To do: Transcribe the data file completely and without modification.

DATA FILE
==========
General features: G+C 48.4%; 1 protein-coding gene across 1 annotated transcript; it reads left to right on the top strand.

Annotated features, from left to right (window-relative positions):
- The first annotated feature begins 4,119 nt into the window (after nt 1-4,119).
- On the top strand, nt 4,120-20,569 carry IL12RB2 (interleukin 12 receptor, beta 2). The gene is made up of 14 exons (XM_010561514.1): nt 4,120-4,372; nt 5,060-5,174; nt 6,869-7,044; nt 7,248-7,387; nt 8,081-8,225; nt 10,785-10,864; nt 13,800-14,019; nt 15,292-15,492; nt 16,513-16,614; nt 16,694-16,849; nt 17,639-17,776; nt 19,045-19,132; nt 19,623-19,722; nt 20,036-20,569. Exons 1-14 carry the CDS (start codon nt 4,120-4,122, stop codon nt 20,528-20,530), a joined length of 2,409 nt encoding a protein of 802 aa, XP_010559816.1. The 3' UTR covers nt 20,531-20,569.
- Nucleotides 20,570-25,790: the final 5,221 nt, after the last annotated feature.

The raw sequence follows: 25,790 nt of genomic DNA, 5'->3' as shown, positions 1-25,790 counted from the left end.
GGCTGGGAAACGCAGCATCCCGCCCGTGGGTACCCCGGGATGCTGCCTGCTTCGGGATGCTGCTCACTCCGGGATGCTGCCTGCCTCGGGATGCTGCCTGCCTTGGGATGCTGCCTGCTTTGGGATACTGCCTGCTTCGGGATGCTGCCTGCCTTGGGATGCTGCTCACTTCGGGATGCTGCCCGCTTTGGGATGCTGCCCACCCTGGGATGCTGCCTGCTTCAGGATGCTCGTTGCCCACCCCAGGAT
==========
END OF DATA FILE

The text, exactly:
General features: G+C 48.4%; 1 protein-coding gene across 1 annotated transcript; it reads left to right on the top strand.

Annotated features, from left to right (window-relative positions):
- The first annotated feature begins 4,119 nt into the window (after nt 1-4,119).
- On the top strand, nt 4,120-20,569 carry IL12RB2 (interleukin 12 receptor, beta 2). The gene is made up of 14 exons (XM_010561514.1): nt 4,120-4,372; nt 5,060-5,174; nt 6,869-7,044; nt 7,248-7,387; nt 8,081-8,225; nt 10,785-10,864; nt 13,800-14,019; nt 15,292-15,492; nt 16,513-16,614; nt 16,694-16,849; nt 17,639-17,776; nt 19,045-19,132; nt 19,623-19,722; nt 20,036-20,569. Exons 1-14 carry the CDS (start codon nt 4,120-4,122, stop codon nt 20,528-20,530), a joined length of 2,409 nt encoding a protein of 802 aa, XP_010559816.1. The 3' UTR covers nt 20,531-20,569.
- Nucleotides 20,570-25,790: the final 5,221 nt, after the last annotated feature.

The raw sequence follows: 25,790 nt of genomic DNA, 5'->3' as shown, positions 1-25,790 counted from the left end.
GGCTGGGAAACGCAGCATCCCGCCCGTGGGTACCCCGGGATGCTGCCTGCTTCGGGATGCTGCTCACTCCGGGATGCTGCCTGCCTCGGGATGCTGCCTGCCTTGGGATGCTGCCTGCTTTGGGATACTGCCTGCTTCGGGATGCTGCCTGCCTTGGGATGCTGCTCACTTCGGGATGCTGCCCGCTTTGGGATGCTGCCCACCCTGGGATGCTGCCTGCTTCAGGATGCTCGTTGCCCACCCCAGGAT